Waterfall vs. Agile: a case for simple development

I haven’t written much on development practices lately. Time to catch up on one of my personal hobbies. I’ve been challenging the current trend to call everything “agile development”. Anyone who has followed my posts (on my old blogging site) will know: I’m not an agile methods poster boy. Too often I’ve seen projects burn and fail because a project or company decided to introduce agile methodology without setting up the team for success. No matter which development style you follow: introducing a new set of processes takes time, dedication and a lot of work. I don’t think that agile methods can’t work. But taking a look at the hype-curve these are for sure at the crest of the wave.

My first question is: would a developer develop differently depending on which management style you use? Yes and no. The factors that define how a developer develops I would say are:

  • the requirements,
    No matter what, at the end of the day what gets developed is directed by the requirements. How and what requirements are requested for by the user is strongly dependent on the level of understanding by the user. So his understanding will actually dictate – and I think very, very strongly – how and what a developer develops.
  • the amount of time to develop the solution,
    If time is available, the developer will make sure that the solution is future-proof (as far as he can), flexible and consistent.
  • the flexibility of the architecture
    No matter what – at the end the overall architecture will determine what the developer can do
  • and his motivation
    Depending on how motivated a developer is, he will either go out of his way to make it right or just code a simple solution.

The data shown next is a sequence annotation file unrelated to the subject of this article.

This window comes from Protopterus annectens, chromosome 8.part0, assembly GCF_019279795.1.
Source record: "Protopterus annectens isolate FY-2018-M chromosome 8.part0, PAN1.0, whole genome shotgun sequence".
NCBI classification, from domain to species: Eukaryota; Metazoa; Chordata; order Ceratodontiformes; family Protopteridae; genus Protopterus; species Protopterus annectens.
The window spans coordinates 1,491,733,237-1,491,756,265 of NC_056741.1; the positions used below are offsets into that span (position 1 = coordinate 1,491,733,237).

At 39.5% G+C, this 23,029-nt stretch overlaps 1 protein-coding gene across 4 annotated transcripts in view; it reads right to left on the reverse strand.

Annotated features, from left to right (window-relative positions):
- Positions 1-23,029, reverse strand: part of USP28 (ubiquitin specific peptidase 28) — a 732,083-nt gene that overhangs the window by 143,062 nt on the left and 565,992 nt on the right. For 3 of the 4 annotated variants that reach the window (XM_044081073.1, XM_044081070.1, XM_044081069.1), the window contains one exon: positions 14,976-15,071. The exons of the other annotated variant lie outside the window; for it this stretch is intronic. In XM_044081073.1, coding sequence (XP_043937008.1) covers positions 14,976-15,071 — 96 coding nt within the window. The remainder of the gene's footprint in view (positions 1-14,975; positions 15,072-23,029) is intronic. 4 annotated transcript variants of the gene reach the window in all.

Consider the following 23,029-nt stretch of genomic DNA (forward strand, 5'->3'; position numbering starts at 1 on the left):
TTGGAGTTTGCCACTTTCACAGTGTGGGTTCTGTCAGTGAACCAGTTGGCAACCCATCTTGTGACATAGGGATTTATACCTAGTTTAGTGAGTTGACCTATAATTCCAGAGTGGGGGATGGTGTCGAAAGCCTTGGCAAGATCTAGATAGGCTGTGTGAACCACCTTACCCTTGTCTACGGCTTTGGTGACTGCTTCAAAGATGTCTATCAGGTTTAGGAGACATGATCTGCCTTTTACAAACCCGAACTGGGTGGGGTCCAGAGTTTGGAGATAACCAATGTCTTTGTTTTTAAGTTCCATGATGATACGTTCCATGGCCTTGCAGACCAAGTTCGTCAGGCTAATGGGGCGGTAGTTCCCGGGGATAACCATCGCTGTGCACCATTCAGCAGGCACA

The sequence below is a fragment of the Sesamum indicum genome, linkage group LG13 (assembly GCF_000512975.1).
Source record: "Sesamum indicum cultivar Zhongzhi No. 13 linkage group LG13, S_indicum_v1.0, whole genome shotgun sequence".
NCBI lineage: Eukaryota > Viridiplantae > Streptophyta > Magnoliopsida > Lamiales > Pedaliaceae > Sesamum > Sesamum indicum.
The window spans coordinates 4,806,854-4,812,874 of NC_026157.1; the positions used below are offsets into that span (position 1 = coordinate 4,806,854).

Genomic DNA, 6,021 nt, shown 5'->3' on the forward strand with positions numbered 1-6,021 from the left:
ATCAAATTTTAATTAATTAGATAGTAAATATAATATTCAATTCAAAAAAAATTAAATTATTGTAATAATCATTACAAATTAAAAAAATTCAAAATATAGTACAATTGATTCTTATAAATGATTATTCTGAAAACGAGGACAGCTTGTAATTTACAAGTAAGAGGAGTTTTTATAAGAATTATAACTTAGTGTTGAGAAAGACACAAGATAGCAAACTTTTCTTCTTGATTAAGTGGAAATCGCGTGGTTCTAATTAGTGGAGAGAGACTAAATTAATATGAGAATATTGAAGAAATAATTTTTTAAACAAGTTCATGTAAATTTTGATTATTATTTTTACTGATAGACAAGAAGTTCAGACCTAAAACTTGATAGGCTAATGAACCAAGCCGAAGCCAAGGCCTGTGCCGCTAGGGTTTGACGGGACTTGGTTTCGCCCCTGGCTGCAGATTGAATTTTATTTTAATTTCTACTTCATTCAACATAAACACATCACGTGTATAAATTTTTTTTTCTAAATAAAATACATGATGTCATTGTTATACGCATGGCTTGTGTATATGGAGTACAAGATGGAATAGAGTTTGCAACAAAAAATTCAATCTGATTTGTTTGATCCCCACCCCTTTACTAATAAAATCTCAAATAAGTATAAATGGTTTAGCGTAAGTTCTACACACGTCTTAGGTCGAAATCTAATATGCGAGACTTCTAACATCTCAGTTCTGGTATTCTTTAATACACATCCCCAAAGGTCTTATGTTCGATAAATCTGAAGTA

The question is: how much do agile methods influence these factors?

  • Requirements: The way the user requests the requirements depends strongly on how much the user understands the system. Sounds trivial, but this happens more often than one might think. Especially in the beginning of a solution users tend to have sky-high expectations and ideas and don’t realize the amount of work it creates and how little some features might actually create value.
    Here many agile methods profit from an iterative approach. Because the user is confronted with reality early and often, the amount of communication effort is reduced and simplified.
    The down-side is that the developer must develop a feature in such a fashion that it is presentable to a user in a short time. Especially in the beginning of a development cycle solutions require quite a set of skills from developers. For example: if I write the feature “Print data” I first need to set up logging, tracing, error handling and other plumbing. If I don’t take a careful look, develop with foresight and have a few tricks up my sleeve how to set up a skeleton, this will not work well and lead to a lot of rework further down the road.
    At the end though, iterative development is not something necessarily limited to agile methods although it has popularized it. One can still use a phased and more formal development style and still take an iterative approach. It is really much more dependent on developers who are used to working in that fashion.